Betting and Investing – Two sides of the same coin?
Sports have always been accompanied by the slightly financially disastrous, yet equally enjoyable counterpart- betting. One would have heard either grand tales of lady luck paving the way to riches or a sob story of poor decisions and money flushed down the drain. With the Indian Premier League, a hotspot for sports betting, back in full swing, it made me think- the act of sports betting and what I do as an investor aren’t very different from each other. Granted, this might be considered a bit of an oversimplification, and there certainly are several factors at play here, but give me a moment to elaborate.
Sports betting, simply put, is the act of predicting an outcome and placing a wager on it, hoping to make a profit. Under the traditional forms of sports betting, a bookkeeper tracks the wagers, payouts, and debts. Alternatively, Fantasy sports betting, the newly emerged, more legally sound option pits players against each other instead of a player against a bookkeeper.
Now, let’s rewind a bit. I mentioned that bettors place wagers on an outcome “hoping to make a profit”. Does the premise sound familiar? That’s because it’s basically a description of what investors do. Investors allocate their resources either in a business or in an asset, with the expectation of receiving income from the investment or the ability to resell their investment at a higher price.
There are several parallels to be drawn as well. For starters, both investors and bettors need to consider disposable income and liquidity before committing their resources. Secondly, both betting and investing warrant research for the purposes of risk management. Most professional gamblers are rather proficient at risk management and research player and team histories, while investors have to evaluate the stock, the management capabilities, competitive edge, EPS, etc. before deciding to invest. Furthermore, both investors and bettors take on a certain amount of risk (one more than the other, perhaps). Just like the bettor, the investor is in a position where the certainty of his investment reaping benefits is not set in stone, and both are out to minimise the risk and maximise the rewards.
Betting and Investing, both working on the same principle – “The greater the risk, the greater the reward”. But is that always true?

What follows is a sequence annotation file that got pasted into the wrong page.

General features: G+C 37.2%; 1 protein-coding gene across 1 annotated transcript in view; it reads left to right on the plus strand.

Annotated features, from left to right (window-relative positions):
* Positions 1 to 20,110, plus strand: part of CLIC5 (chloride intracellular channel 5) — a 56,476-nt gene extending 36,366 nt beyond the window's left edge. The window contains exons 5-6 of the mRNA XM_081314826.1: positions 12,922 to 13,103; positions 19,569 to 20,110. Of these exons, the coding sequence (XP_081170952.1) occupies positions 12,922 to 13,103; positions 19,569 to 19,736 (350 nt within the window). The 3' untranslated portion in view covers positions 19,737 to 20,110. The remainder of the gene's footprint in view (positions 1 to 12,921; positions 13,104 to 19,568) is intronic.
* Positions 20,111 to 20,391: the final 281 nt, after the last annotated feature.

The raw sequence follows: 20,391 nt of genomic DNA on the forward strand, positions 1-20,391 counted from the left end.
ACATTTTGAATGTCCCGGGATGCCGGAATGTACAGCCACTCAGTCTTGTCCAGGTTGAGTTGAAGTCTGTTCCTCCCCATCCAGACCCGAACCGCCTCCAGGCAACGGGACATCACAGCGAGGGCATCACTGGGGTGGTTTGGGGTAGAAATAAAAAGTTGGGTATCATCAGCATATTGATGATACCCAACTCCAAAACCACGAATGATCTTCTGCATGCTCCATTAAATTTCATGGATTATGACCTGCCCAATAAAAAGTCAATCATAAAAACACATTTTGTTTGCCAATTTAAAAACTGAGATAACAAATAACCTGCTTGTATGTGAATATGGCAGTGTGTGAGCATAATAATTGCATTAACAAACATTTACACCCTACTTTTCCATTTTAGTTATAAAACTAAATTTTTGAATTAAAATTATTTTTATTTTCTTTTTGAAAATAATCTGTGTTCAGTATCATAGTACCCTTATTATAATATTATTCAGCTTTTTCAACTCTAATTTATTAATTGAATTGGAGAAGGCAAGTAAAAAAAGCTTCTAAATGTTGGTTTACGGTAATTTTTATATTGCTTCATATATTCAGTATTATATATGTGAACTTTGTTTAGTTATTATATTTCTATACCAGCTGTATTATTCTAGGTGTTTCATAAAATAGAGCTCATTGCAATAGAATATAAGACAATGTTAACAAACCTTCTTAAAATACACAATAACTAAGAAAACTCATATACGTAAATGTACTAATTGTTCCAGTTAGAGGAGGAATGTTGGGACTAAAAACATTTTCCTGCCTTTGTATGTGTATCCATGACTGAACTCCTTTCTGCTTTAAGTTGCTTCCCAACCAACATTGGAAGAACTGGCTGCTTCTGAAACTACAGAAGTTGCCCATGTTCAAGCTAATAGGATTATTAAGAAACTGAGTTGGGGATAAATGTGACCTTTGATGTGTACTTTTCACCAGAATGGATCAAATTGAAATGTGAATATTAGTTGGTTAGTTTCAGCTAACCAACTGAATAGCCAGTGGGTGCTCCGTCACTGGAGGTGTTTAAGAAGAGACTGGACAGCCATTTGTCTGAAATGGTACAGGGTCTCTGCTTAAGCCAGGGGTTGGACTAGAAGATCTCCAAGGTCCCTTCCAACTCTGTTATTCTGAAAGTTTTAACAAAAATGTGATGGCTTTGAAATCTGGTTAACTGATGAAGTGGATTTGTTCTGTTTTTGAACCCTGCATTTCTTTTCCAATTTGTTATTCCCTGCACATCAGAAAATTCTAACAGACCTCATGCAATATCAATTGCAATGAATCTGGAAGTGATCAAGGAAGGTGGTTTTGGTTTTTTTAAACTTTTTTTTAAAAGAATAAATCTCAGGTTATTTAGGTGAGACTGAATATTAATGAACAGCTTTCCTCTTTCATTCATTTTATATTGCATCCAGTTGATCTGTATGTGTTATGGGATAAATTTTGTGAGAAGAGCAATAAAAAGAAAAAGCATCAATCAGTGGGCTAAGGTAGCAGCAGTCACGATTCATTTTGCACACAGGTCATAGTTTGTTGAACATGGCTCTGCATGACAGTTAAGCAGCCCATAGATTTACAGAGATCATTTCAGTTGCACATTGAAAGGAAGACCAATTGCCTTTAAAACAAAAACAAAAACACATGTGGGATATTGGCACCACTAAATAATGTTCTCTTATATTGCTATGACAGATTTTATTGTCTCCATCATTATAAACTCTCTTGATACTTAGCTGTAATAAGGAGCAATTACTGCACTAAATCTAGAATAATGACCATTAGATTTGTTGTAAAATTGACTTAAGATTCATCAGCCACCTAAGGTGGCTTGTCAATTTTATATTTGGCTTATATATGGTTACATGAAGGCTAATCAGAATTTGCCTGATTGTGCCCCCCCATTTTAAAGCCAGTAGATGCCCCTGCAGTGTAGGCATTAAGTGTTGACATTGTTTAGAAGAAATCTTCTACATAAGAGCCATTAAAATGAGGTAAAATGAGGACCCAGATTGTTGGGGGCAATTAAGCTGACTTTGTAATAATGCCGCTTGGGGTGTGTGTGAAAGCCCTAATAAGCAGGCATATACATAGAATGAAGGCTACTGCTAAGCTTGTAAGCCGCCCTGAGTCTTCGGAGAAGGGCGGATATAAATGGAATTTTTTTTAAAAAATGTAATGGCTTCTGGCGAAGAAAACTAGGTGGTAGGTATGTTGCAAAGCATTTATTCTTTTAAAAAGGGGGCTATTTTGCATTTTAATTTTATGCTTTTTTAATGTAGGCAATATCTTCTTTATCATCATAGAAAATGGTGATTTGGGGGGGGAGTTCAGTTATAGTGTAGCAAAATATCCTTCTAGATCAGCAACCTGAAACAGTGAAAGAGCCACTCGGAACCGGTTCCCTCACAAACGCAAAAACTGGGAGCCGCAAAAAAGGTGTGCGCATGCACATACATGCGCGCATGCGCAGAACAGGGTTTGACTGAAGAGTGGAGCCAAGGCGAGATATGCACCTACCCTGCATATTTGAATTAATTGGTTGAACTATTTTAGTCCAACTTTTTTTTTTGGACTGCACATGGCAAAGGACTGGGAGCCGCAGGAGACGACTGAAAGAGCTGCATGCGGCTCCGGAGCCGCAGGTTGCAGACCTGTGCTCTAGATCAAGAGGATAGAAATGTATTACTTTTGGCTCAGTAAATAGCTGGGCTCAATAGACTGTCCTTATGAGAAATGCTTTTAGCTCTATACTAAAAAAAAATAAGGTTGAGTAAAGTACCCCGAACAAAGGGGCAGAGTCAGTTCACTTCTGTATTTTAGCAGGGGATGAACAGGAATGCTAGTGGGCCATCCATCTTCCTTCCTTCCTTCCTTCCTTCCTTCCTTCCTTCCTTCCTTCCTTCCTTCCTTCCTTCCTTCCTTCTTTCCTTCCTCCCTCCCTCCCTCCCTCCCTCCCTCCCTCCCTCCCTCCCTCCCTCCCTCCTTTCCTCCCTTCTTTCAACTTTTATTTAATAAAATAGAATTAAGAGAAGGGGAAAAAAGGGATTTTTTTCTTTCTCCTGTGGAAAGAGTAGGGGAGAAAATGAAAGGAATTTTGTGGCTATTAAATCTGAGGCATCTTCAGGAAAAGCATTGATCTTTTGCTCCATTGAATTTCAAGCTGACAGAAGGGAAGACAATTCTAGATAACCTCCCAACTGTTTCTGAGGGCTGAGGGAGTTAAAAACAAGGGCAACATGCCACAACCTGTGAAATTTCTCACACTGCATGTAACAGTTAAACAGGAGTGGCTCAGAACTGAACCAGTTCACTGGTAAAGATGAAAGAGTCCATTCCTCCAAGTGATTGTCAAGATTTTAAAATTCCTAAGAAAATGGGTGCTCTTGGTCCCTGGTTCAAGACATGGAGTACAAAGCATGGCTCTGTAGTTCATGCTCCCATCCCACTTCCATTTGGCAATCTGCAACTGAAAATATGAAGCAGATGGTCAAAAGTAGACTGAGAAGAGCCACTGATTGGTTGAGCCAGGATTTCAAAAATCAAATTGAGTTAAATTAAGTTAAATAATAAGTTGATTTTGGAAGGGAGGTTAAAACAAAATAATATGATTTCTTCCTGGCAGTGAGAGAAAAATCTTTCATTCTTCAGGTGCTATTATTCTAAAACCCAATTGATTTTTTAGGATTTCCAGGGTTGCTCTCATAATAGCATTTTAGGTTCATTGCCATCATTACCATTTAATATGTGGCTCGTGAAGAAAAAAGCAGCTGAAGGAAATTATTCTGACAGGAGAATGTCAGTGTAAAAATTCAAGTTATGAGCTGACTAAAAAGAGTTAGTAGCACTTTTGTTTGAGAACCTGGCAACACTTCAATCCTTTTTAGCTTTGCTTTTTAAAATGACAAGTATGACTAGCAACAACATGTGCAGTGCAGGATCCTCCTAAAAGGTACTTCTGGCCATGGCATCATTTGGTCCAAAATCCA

At some point in your life, you must have heard the horror stories of large sums of money gambled away, only to receive nothing. This exists because sports betting operates without a safety net. More often than not, bookkeepers “adjust the odds” to their favour, either by accepting an equal number of bets for all possible outcomes or by getting the amounts wagered on each outcome to reflect the odds.
Investing, on the other hand, works within an extensively defined framework under the purview of regulatory authorities, designed precisely to protect the investor’s interests. In India, SEBI has published various measures to ensure investor protection. In addition, it has published several directives, started many investor awareness programmes, and has set up the Investor Protection Fund (IPF) to compensate the investors.
It should be noted, though, that legalizing sports betting has the ability to not just reap the rewards of an age old industry that is frankly, quite massive (the market is worth $100 billion, and is only growing at a rate of 7%), but also bring attention to the sport itself – having a legal framework in place will only serve to draw in people to watch the game.
These are my thoughts on the matter. The similarities between betting and investing struck me as rather uncanny, which prompted me to pen down my thoughts, but I’m quite curious about what you might think. So, what about it? Let’s talk down in the comments!